Technically correct Shawn, according to the googling you've shamed me into now the licensing fee goes to a consortium of which Apple is a member. The fee is now .25 per system. More info here (if you like/trust Wikipedia) I realize that what "got this rise out of you" was the initial fee proposed by Apple/Steve Jobs (which was seen by some as exhorbitant) - I knew that Apple had relented on that (or was legally manuvered into reconsidering it - see the Wikipedia pages cited below) - one interesting follow on effect to this whole conflict was that USB 2.0 was defined and implemented by Intel faster than it otherwise might have been (according to the Wikipedia link again).

http://en.wikipedia.org/wiki/FireWire

or here (if you don't like/trust Wikipedia)

http://www.faculty.iu-bremen.de/birk/lectures/PC101-2003/13firewire/history.htm

I realize that this information too may be dated - but it was the most recent I could find. I welcome corrections and links to better information.

As you know, the Internet is full of "stuff".

That's a shame. By not doing it, you pass along incorrect/unverified information
I warned my potential readership that they should verify what I was saying or find their own information - something everyone should do all the time, no matter whose posting, book, essay or opinion piece they're reading. My apologies to any of the readership who may have felt that by doing so I was in some way "talking down to them" - that was not my intention, I am sure they already know enough to do this. (So it could be argued that I should just leave that bit out - but I don't want anyone to get the idea that I think I am an absolute source of knowledge - where is the middle ground?)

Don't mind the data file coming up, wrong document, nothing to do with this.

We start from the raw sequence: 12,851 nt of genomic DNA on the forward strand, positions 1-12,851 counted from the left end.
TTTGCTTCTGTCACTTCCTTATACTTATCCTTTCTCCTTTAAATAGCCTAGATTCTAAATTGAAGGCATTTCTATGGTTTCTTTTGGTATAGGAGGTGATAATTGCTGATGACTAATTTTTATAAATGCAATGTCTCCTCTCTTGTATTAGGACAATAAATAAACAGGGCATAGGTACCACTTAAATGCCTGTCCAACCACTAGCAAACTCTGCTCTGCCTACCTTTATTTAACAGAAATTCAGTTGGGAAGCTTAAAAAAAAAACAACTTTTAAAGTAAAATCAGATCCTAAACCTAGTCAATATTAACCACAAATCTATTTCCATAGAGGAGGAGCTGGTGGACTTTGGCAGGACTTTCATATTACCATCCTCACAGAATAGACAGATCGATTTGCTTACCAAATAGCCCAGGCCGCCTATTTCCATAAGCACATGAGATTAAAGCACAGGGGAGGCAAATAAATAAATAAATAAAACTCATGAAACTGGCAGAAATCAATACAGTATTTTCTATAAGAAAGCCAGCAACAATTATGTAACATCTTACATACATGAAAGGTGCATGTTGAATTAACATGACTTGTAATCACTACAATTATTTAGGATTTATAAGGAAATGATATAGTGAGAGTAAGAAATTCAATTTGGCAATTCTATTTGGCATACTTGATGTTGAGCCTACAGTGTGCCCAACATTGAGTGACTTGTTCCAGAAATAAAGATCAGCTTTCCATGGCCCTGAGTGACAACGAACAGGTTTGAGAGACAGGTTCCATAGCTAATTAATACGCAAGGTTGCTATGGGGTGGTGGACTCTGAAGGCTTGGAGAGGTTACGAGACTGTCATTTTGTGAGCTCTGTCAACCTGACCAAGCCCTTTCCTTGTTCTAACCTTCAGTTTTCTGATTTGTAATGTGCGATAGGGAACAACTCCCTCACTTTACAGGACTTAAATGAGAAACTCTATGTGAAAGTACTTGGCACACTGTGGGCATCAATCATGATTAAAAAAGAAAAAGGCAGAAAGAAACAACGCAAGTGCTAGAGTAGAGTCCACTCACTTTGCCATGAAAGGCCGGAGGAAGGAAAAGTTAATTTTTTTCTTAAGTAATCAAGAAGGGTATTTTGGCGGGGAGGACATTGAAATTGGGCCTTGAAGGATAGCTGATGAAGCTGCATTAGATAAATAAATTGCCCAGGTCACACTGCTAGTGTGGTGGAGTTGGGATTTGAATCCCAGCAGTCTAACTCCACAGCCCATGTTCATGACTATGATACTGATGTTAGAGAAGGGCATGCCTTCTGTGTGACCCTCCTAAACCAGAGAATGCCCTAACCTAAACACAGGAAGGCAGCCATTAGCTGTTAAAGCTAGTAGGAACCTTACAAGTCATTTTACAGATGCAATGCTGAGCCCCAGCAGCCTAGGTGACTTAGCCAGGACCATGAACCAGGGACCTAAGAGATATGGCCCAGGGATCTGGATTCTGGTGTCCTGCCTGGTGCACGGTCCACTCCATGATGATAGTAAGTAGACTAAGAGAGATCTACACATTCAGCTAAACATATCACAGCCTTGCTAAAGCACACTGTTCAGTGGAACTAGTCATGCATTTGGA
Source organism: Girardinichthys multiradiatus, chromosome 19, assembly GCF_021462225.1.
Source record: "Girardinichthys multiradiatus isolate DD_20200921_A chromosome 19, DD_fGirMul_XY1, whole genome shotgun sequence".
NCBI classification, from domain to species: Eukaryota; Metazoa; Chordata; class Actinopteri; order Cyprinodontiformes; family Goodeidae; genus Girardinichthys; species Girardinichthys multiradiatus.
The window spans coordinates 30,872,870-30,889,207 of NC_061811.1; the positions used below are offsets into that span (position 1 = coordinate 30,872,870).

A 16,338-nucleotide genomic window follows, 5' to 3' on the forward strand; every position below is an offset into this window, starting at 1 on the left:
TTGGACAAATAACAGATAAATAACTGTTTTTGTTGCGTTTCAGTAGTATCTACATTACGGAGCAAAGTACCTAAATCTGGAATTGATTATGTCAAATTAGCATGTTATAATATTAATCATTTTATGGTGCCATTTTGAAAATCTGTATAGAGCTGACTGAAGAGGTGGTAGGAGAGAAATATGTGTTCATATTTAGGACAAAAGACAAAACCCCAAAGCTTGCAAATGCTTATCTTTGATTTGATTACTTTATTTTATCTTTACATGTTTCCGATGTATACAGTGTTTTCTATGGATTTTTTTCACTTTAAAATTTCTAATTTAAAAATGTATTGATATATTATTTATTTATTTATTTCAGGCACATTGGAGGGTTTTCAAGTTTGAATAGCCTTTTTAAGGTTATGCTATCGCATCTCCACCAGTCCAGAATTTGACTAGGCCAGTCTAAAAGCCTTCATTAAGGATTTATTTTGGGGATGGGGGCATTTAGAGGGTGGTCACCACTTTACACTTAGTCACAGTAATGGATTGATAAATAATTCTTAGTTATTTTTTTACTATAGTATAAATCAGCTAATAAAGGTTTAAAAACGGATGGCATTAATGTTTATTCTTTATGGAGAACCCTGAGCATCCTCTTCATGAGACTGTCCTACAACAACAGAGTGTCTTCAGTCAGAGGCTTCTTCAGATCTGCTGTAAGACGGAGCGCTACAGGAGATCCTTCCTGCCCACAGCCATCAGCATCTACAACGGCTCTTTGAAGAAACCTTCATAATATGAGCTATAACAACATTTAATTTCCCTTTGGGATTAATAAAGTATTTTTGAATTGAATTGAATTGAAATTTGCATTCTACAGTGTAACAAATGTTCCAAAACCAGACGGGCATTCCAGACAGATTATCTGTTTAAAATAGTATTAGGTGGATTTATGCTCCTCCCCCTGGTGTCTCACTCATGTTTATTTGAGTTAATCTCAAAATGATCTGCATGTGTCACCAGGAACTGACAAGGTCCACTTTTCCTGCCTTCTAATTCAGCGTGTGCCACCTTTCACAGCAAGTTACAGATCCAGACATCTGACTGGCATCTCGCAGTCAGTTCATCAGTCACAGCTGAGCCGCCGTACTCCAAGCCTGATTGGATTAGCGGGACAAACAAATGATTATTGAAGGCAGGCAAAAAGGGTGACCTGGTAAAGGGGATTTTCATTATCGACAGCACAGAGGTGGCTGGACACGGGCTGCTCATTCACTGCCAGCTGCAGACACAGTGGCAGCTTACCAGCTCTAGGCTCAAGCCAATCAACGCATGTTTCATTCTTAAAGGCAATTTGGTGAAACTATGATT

No - Apple invented Firewire.
Yes, they invented Firewire (see Bremen link) but the IEEE 1394 standard was defined by the IEEE - at the behest of Apple, pedantic I know, but I did misuse the term myself - "Firewire" would the trade name for Apple's implementation, IEEE 1394 being the standard (which Sony calls iLink - they're in the consortium too, but that is due to other patent implications from what I could find - not just IEEE 1394/Firewire stuff from what I found. I sloppily said "Firewire Standard" which probably does not actually exist - being that Firewire is an Apple trademark and any standard would be IEEE 1394. (which is an inaccuracy I must confess to.)

In the interests of full disclosure I'll cite myself - someone else can smite myself!
but I believe that Apple was one of the groups that defined the FW standard))
As I discovered "Firewire" is the trademark, IEEE 1394 would be the standard, the statement I made is at best sloppy error.

To bring this back to the point of the original poster - I think that Canon did itself a disservice by using the Apple logo and not including a cable. They've saved themselves a dollar or two but lost the goodwill of more than a few customers I'd guess. Much like the printer manufacturers who don't include a cable any more... though these days it is much more likely that a printer buyer will have a couple of spare USB cables than a camera buyer will have the correct cable lying around. Canon should have a least labelled it as needing the appropriate cable.